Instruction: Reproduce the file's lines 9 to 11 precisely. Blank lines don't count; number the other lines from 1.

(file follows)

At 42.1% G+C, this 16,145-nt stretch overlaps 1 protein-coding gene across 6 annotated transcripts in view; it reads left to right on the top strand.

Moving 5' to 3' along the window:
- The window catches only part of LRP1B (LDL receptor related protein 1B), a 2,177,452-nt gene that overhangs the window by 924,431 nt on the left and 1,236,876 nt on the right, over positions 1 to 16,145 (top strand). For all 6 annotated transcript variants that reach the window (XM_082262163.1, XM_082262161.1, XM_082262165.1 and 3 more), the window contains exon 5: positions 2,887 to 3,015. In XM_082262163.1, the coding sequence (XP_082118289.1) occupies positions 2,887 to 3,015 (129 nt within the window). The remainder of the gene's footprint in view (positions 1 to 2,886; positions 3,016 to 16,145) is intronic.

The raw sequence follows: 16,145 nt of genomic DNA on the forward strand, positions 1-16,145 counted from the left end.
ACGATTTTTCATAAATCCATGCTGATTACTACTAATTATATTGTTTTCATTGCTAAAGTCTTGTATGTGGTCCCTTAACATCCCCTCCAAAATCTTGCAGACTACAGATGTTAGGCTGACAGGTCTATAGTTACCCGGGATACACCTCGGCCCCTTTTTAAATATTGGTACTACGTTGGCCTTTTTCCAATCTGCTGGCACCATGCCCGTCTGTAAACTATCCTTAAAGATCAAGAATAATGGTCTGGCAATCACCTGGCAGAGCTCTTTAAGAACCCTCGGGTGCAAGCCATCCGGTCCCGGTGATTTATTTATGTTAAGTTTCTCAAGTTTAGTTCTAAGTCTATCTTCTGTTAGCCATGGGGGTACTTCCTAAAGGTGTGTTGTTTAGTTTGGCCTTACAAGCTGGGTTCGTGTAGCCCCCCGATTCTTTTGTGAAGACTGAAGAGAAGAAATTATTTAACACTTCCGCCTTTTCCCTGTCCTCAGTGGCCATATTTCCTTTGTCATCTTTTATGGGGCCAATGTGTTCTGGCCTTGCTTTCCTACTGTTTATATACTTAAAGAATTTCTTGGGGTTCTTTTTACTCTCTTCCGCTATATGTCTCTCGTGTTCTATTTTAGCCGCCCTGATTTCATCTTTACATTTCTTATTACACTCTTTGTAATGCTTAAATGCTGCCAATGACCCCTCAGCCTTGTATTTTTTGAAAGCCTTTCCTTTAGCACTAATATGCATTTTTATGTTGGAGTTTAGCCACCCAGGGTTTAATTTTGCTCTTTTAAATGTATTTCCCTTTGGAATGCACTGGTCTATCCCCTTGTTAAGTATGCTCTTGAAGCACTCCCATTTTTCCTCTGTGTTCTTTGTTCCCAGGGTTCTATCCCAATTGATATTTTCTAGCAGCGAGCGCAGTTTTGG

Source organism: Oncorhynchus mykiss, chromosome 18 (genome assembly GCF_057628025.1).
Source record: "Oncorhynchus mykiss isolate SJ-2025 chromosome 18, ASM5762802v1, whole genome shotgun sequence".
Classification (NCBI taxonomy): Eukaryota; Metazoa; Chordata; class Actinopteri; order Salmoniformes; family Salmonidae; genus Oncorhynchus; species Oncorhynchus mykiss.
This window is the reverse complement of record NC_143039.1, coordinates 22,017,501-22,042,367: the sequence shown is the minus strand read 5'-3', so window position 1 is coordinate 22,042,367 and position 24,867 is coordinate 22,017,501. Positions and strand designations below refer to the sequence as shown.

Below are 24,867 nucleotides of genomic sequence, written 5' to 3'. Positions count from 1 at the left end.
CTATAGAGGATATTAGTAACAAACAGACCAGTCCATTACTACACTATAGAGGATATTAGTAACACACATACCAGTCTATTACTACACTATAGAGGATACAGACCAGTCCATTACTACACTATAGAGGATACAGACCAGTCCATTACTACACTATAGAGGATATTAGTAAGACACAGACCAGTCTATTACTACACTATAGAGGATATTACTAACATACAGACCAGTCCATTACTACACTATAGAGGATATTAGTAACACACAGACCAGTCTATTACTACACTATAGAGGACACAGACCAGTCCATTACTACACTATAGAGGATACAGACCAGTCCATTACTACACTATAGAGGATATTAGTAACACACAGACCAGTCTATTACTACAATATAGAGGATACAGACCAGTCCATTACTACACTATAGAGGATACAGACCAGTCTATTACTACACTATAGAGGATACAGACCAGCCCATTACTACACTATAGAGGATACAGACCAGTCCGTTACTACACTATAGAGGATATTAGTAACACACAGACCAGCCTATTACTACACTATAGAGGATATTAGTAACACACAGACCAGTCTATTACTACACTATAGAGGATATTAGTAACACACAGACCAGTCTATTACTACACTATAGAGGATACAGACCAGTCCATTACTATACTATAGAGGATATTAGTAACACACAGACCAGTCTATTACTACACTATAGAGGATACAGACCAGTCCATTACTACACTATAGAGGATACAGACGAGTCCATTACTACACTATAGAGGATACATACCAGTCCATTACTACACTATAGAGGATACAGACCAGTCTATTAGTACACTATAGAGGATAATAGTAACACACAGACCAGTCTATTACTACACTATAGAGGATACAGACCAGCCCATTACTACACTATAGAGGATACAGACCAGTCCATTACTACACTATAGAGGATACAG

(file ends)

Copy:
This window is the reverse complement of record NC_143039.1, coordinates 22,017,501-22,042,367: the sequence shown is the minus strand read 5'-3', so window position 1 is coordinate 22,042,367 and position 24,867 is coordinate 22,017,501. Positions and strand designations below refer to the sequence as shown.

Below are 24,867 nucleotides of genomic sequence, written 5' to 3'. Positions count from 1 at the left end.
CTATAGAGGATATTAGTAACAAACAGACCAGTCCATTACTACACTATAGAGGATATTAGTAACACACATACCAGTCTATTACTACACTATAGAGGATACAGACCAGTCCATTACTACACTATAGAGGATACAGACCAGTCCATTACTACACTATAGAGGATATTAGTAAGACACAGACCAGTCTATTACTACACTATAGAGGATATTACTAACATACAGACCAGTCCATTACTACACTATAGAGGATATTAGTAACACACAGACCAGTCTATTACTACACTATAGAGGACACAGACCAGTCCATTACTACACTATAGAGGATACAGACCAGTCCATTACTACACTATAGAGGATATTAGTAACACACAGACCAGTCTATTACTACAATATAGAGGATACAGACCAGTCCATTACTACACTATAGAGGATACAGACCAGTCTATTACTACACTATAGAGGATACAGACCAGCCCATTACTACACTATAGAGGATACAGACCAGTCCGTTACTACACTATAGAGGATATTAGTAACACACAGACCAGCCTATTACTACACTATAGAGGATATTAGTAACACACAGACCAGTCTATTACTACACTATAGAGGATATTAGTAACACACAGACCAGTCTATTACTACACTATAGAGGATACAGACCAGTCCATTACTATACTATAGAGGATATTAGTAACACACAGACCAGTCTATTACTACACTATAGAGGATACAGACCAGTCCATTACTACACTATAGAGGATACAGACGAGTCCATTACTACACTATAGAGGATACATACCAGTCCATTACTACACTATAGAGGATACAGACCAGTCTATTAGTACACTATAGAGGATAATAGTAACACACAGACCAGTCTATTACTACACTATAGAGGATACAGACCAGCCCATTACTACACTATAGAGGATACAGACCAGTCCATTACTACACTATAGAGGATACAG